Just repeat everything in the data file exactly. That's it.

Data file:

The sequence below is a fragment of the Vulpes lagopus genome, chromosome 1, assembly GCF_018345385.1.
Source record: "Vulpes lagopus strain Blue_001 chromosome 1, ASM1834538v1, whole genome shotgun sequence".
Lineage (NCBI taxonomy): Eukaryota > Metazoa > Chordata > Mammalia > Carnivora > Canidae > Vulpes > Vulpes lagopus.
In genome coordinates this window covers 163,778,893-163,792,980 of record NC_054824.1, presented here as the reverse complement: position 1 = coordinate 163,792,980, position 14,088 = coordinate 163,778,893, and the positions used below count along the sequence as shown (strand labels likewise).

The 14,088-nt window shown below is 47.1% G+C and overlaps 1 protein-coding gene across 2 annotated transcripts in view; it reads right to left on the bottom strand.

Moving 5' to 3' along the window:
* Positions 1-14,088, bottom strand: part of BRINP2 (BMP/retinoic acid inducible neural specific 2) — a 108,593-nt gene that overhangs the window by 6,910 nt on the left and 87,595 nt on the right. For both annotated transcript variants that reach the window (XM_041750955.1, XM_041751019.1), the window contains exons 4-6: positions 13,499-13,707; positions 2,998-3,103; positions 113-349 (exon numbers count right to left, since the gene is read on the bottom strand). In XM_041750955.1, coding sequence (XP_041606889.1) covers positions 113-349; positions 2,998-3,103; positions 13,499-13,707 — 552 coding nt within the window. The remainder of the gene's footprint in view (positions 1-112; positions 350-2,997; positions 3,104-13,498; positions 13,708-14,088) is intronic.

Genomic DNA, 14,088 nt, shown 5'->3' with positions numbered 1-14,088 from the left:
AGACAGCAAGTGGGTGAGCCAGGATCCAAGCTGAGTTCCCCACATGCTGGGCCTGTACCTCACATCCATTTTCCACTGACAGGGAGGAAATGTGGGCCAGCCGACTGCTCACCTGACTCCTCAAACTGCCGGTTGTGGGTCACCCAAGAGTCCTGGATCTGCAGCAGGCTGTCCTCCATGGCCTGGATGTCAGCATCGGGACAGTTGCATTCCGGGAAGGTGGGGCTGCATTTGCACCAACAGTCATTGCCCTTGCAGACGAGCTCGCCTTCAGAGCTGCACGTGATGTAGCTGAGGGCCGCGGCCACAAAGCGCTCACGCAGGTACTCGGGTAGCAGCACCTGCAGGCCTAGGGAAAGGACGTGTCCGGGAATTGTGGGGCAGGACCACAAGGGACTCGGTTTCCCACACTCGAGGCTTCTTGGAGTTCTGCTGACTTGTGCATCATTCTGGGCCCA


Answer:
The sequence below is a fragment of the Vulpes lagopus genome, chromosome 1, assembly GCF_018345385.1.
Source record: "Vulpes lagopus strain Blue_001 chromosome 1, ASM1834538v1, whole genome shotgun sequence".
Lineage (NCBI taxonomy): Eukaryota > Metazoa > Chordata > Mammalia > Carnivora > Canidae > Vulpes > Vulpes lagopus.
In genome coordinates this window covers 163,778,893-163,792,980 of record NC_054824.1, presented here as the reverse complement: position 1 = coordinate 163,792,980, position 14,088 = coordinate 163,778,893, and the positions used below count along the sequence as shown (strand labels likewise).

The 14,088-nt window shown below is 47.1% G+C and overlaps 1 protein-coding gene across 2 annotated transcripts in view; it reads right to left on the bottom strand.

Moving 5' to 3' along the window:
* Positions 1-14,088, bottom strand: part of BRINP2 (BMP/retinoic acid inducible neural specific 2) — a 108,593-nt gene that overhangs the window by 6,910 nt on the left and 87,595 nt on the right. For both annotated transcript variants that reach the window (XM_041750955.1, XM_041751019.1), the window contains exons 4-6: positions 13,499-13,707; positions 2,998-3,103; positions 113-349 (exon numbers count right to left, since the gene is read on the bottom strand). In XM_041750955.1, coding sequence (XP_041606889.1) covers positions 113-349; positions 2,998-3,103; positions 13,499-13,707 — 552 coding nt within the window. The remainder of the gene's footprint in view (positions 1-112; positions 350-2,997; positions 3,104-13,498; positions 13,708-14,088) is intronic.

Genomic DNA, 14,088 nt, shown 5'->3' with positions numbered 1-14,088 from the left:
AGACAGCAAGTGGGTGAGCCAGGATCCAAGCTGAGTTCCCCACATGCTGGGCCTGTACCTCACATCCATTTTCCACTGACAGGGAGGAAATGTGGGCCAGCCGACTGCTCACCTGACTCCTCAAACTGCCGGTTGTGGGTCACCCAAGAGTCCTGGATCTGCAGCAGGCTGTCCTCCATGGCCTGGATGTCAGCATCGGGACAGTTGCATTCCGGGAAGGTGGGGCTGCATTTGCACCAACAGTCATTGCCCTTGCAGACGAGCTCGCCTTCAGAGCTGCACGTGATGTAGCTGAGGGCCGCGGCCACAAAGCGCTCACGCAGGTACTCGGGTAGCAGCACCTGCAGGCCTAGGGAAAGGACGTGTCCGGGAATTGTGGGGCAGGACCACAAGGGACTCGGTTTCCCACACTCGAGGCTTCTTGGAGTTCTGCTGACTTGTGCATCATTCTGGGCCCA